Chinese internet giant Alibaba has been trying to go global for years. Yet its core e-commerce business - made in and for China - remains dependent on its home market. The key revenue generators, the online shopping platforms Taobao and Tmall, barely have a footprint outside of Greater China.
Rather than take those platforms overseas, Alibaba hopes to become dominant in China's near abroad by acquiring stakes in local e-commerce champions, like Singapore's Lazada and Indonesia's Tokopedia. Alibaba wants to replicate the ecosystem that has worked so well in its home market of an e-commerce platform, logistics and of course, digital banking.
Ping An is a Chinese holding conglomerate with one of the largest market values in the country. Founded in 1988, it is valued at over $125 billion and is the largest insurer in the world to this date. Ping An is known for its fintech subsidiary, OneConnect which is a cloud-based technology service designed for small to medium-sized financial companies. OneConnect is the largest financial cloud platform across all of China and stretches all the way to Singapore.
Singapore's race with Hong Kong to become Asia's fintech hub is heating up as the city-state mulls issuing licenses for virtual banks. Both cities have long been major regional banking centers. With Hong Kong increasingly reliant on business from mainland China, Singapore has a chance to capture more regional business, especially from Asean.
Less than two years ago, China was the world's virtual-currency capital by trading volume. On the eve of the great crypto crackdown in September 2017, China accounted for 90% of the world's Bitcoin trading. Miners capitalized on cheap electricity rates in far-flung provinces to churn out as many digital coins as their power supplies permitted. Crypto bulls lauded Beijing's apparent embrace of distributed ledger technology and decentralization.
As it turns out, the celebration was premature. In a move to control what it perceives as systemic financial risk, Beijing has been gradually squeezing the life out of the China crypto market. The Chinese government has banned ICOs and the use of fiat currency in virtual-currency purchases as well as blocked related websites. Recently, it began working to eliminate crypto mining. At the same time, the WeChat super app banned crypto trading effective May 31.
The Philippines is preparing to implement new legislation for mobile payments as it steps up efforts to digitalize its financial system. In a statement, the Philippines' central bank said that the National Payment Systems Act (NPSA) would support the development of a mobile payment system that can serve as the "third pillar of central banking." The Bangko Sentral ng Pilipinas (BSP) sees such as a system as crucial for controlling systemic risk and driving sustainable economic growth.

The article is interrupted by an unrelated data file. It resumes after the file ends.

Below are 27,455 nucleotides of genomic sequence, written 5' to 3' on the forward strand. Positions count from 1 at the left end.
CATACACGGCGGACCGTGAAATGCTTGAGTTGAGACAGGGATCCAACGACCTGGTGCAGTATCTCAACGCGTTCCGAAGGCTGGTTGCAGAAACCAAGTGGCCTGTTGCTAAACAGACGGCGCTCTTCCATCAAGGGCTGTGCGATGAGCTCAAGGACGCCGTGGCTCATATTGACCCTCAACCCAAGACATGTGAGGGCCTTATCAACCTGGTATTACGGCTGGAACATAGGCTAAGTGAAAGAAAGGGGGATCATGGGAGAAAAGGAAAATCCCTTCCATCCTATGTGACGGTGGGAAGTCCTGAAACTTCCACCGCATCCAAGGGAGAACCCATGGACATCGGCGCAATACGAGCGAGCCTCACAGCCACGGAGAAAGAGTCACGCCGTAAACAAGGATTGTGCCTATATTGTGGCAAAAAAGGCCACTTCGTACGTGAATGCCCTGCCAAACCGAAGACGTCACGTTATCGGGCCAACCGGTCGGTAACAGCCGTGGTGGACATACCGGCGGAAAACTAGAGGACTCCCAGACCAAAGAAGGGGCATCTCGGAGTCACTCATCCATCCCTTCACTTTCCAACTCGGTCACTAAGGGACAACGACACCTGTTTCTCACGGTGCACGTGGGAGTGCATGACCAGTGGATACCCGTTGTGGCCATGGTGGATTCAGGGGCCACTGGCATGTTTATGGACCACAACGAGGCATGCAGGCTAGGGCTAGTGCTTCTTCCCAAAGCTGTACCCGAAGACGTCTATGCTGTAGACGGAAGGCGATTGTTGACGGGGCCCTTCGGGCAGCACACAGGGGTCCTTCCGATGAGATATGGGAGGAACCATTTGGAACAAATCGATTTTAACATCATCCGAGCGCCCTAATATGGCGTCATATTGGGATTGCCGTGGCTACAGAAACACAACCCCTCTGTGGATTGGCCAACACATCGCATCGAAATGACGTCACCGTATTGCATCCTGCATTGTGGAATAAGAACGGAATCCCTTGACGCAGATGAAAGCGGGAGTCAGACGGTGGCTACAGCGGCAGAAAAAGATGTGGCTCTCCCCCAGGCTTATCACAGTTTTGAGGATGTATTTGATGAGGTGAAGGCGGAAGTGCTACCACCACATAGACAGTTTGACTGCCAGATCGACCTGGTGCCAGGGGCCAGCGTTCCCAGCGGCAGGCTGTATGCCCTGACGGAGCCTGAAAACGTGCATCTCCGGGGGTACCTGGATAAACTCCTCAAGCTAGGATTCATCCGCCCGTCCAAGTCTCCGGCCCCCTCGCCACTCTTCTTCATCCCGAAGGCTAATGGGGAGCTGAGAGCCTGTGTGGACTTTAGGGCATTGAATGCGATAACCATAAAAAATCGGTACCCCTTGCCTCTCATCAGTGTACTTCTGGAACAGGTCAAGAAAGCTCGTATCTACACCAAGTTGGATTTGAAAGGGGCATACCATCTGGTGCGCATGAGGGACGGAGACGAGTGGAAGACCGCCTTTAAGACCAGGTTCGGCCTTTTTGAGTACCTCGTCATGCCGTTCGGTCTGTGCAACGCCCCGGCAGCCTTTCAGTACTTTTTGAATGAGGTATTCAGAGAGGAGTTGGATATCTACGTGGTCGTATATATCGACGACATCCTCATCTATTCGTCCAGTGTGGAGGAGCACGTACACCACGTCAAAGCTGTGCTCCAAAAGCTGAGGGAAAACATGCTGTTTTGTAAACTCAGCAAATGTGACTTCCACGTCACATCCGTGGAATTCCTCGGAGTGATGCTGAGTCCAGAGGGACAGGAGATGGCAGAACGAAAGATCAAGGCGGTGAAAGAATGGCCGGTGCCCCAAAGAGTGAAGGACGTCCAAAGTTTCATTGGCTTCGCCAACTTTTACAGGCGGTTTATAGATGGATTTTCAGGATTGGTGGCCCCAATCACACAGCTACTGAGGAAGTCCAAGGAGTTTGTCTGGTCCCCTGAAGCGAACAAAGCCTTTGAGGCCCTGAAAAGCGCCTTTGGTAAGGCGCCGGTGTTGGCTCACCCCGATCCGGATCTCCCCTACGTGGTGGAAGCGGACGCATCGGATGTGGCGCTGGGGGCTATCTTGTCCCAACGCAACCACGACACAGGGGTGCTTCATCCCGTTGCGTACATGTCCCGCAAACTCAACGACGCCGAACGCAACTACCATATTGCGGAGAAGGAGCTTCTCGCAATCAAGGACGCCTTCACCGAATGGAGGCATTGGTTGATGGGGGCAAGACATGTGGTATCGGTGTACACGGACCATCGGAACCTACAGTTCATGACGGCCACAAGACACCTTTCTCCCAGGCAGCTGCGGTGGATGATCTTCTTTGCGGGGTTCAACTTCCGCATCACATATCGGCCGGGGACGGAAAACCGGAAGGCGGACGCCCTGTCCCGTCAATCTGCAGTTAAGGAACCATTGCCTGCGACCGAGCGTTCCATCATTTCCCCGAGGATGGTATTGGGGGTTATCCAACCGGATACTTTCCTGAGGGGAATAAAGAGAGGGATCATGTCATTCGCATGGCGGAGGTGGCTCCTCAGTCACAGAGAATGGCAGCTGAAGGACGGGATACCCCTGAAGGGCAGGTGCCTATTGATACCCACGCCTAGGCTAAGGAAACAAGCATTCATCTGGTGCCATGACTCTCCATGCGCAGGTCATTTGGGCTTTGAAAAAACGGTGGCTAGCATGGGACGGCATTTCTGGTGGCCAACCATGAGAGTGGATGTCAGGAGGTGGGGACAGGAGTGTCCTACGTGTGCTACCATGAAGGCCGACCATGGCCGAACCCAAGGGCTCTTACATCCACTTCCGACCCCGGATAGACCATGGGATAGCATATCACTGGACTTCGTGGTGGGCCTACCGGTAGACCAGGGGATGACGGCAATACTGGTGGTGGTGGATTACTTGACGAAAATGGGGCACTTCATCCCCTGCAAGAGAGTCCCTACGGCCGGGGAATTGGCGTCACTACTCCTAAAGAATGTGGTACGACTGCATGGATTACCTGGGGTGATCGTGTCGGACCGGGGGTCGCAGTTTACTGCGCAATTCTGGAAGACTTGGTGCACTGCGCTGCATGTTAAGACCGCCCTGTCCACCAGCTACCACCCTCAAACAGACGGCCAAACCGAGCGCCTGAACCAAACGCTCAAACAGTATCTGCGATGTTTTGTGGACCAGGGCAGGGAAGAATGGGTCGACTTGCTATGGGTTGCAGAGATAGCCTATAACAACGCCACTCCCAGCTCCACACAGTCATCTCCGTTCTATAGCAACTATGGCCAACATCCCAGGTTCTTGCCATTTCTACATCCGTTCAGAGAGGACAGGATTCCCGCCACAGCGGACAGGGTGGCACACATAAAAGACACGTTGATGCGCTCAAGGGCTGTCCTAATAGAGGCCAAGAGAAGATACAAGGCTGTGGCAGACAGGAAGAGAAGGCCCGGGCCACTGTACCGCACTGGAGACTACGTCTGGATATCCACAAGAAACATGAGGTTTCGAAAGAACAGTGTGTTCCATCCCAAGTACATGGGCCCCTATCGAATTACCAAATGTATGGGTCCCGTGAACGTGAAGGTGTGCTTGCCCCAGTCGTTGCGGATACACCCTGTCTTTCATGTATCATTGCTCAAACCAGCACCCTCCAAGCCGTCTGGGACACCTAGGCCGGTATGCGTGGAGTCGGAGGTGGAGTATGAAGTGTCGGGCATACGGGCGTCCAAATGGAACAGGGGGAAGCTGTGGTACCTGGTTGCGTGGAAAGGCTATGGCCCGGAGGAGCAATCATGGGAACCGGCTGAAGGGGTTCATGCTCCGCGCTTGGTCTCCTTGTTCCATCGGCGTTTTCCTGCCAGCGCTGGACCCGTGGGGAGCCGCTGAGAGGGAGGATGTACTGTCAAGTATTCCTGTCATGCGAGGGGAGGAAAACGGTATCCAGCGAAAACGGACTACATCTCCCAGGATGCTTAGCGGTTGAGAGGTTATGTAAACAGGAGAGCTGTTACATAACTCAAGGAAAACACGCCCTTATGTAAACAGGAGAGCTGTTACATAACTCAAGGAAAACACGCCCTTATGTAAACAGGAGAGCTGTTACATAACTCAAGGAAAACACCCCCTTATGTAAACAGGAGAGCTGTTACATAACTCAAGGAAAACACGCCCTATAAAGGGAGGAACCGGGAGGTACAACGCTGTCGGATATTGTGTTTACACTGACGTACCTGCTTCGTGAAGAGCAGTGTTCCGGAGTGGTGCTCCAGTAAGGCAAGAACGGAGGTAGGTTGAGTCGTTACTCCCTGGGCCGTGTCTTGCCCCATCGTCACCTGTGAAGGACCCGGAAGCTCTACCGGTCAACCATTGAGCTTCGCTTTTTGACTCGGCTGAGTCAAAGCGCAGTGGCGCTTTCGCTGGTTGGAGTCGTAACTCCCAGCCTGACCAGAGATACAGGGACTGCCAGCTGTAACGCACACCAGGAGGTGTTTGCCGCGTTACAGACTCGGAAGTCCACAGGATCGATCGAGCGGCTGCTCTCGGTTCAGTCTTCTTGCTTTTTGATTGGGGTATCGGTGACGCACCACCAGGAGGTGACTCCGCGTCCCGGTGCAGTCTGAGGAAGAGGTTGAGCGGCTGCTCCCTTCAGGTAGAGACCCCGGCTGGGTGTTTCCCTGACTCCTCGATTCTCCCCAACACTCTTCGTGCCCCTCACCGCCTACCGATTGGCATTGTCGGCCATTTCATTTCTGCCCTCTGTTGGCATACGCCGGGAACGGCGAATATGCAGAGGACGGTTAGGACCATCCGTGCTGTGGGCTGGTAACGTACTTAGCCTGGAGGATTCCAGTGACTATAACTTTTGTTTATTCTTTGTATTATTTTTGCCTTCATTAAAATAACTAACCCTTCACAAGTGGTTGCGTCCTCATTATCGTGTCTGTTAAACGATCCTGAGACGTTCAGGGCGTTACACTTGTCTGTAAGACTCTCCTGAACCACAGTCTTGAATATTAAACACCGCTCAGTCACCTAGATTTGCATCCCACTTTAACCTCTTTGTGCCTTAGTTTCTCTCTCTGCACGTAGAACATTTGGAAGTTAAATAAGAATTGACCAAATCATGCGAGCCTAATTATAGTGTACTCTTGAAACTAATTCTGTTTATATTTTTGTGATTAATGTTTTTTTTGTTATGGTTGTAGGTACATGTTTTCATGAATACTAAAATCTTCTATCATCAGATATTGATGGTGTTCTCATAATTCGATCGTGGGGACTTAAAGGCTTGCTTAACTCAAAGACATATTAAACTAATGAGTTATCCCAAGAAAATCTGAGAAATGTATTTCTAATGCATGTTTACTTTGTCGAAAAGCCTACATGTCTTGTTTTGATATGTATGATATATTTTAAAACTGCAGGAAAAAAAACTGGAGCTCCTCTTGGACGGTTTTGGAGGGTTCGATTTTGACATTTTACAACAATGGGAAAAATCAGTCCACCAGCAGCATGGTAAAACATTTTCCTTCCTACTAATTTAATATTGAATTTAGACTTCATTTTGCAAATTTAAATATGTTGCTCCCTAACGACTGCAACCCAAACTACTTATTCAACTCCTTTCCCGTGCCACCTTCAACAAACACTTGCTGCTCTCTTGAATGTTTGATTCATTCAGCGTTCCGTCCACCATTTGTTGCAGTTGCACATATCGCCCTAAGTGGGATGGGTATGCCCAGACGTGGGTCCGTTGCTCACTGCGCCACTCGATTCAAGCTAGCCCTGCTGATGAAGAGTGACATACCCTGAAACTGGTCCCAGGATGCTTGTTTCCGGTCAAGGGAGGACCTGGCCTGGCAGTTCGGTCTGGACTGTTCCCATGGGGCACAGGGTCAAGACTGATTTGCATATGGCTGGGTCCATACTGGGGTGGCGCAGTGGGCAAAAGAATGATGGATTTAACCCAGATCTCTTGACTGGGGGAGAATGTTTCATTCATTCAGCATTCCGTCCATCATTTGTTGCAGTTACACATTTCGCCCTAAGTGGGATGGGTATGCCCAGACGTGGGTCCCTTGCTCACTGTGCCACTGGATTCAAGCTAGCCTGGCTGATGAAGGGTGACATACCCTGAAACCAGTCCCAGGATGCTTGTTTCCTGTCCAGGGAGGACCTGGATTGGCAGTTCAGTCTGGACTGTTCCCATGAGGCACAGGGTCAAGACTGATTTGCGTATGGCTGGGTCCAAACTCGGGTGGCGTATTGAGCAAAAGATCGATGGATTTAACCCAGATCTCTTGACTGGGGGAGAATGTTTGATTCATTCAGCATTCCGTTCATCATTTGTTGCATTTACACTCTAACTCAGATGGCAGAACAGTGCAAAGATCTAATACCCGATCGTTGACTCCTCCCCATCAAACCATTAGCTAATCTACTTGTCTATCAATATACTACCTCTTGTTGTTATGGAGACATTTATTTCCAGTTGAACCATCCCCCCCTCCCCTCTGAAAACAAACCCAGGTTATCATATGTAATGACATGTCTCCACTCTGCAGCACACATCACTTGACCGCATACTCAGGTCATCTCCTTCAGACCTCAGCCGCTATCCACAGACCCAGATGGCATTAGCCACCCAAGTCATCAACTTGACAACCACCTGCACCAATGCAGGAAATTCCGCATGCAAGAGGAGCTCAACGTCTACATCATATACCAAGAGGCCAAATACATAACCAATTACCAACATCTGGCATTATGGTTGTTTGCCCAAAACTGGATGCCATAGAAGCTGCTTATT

Manila aims to create a level playing field for incumbents and fintechs under one overarching set of payments regulations, officials say. The Duterte administration believes the NPSA will create the right conditions for healthy competition in the finance sector, they say.
As a near developed country with high financial inclusion, Malaysia is an outlier in Southeast Asia. Like its rich neighbor Singapore, Malaysia's need for fintech is less pressing than poorer underbanked countries like Indonesia, the Philippines, Cambodia or Myanmar. Fintech platforms can facilitate smoother banking for Malaysians, but aren't viewed as a necessity in the country yet. After all, 92% of the population has a bank account and credit cards have a strong foothold.
Axiata Group's Boost digital wallet, established in early 2018, is one of the first Malaysian fintechs to have a demonstrable impact on the country's financial system. Boost's executives say that it is Malaysia's premier digital wallet, with 4 million registered users and 80,000 merchant touchpoints. From January-December 2018, Boost users' average monthly transactions grew fourteenfold, the company says.
The WeChat super app is perhaps the best example of a made-for-China digital ecosystem that struggles beyond the Great Firewall. It's essential in China for communication with colleagues and friends, ride hailing, day-to-day purchases and online banking. WeChat puts all that and more at your fingertips - and it's not like you have a choice anyway. The competition is blocked. But outside the Chinese mainland - where there are lots of other messaging apps - WeChat's only good for one thing: keeping in touch with people back there.